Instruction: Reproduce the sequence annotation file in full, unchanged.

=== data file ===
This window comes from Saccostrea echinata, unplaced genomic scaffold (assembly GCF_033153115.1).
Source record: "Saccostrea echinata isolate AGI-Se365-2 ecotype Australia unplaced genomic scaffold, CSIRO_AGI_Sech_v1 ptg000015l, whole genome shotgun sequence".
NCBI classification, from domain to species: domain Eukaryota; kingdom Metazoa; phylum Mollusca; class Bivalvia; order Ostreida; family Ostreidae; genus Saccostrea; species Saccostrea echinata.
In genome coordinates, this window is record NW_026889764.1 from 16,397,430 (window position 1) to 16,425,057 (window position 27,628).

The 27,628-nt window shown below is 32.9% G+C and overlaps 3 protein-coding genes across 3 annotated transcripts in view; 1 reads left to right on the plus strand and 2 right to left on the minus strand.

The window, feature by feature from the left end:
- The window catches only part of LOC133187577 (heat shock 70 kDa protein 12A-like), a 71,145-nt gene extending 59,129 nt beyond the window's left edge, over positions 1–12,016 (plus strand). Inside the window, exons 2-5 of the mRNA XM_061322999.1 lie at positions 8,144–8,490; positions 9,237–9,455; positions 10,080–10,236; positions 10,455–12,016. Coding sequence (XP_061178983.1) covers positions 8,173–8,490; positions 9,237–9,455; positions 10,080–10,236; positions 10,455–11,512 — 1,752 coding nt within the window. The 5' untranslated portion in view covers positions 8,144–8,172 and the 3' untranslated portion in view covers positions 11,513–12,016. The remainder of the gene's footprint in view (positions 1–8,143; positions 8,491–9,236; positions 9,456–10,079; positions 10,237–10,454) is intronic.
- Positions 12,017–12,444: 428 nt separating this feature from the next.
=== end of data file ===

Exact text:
This window comes from Saccostrea echinata, unplaced genomic scaffold (assembly GCF_033153115.1).
Source record: "Saccostrea echinata isolate AGI-Se365-2 ecotype Australia unplaced genomic scaffold, CSIRO_AGI_Sech_v1 ptg000015l, whole genome shotgun sequence".
NCBI classification, from domain to species: domain Eukaryota; kingdom Metazoa; phylum Mollusca; class Bivalvia; order Ostreida; family Ostreidae; genus Saccostrea; species Saccostrea echinata.
In genome coordinates, this window is record NW_026889764.1 from 16,397,430 (window position 1) to 16,425,057 (window position 27,628).

The 27,628-nt window shown below is 32.9% G+C and overlaps 3 protein-coding genes across 3 annotated transcripts in view; 1 reads left to right on the plus strand and 2 right to left on the minus strand.

The window, feature by feature from the left end:
- The window catches only part of LOC133187577 (heat shock 70 kDa protein 12A-like), a 71,145-nt gene extending 59,129 nt beyond the window's left edge, over positions 1–12,016 (plus strand). Inside the window, exons 2-5 of the mRNA XM_061322999.1 lie at positions 8,144–8,490; positions 9,237–9,455; positions 10,080–10,236; positions 10,455–12,016. Coding sequence (XP_061178983.1) covers positions 8,173–8,490; positions 9,237–9,455; positions 10,080–10,236; positions 10,455–11,512 — 1,752 coding nt within the window. The 5' untranslated portion in view covers positions 8,144–8,172 and the 3' untranslated portion in view covers positions 11,513–12,016. The remainder of the gene's footprint in view (positions 1–8,143; positions 8,491–9,236; positions 9,456–10,079; positions 10,237–10,454) is intronic.
- Positions 12,017–12,444: 428 nt separating this feature from the next.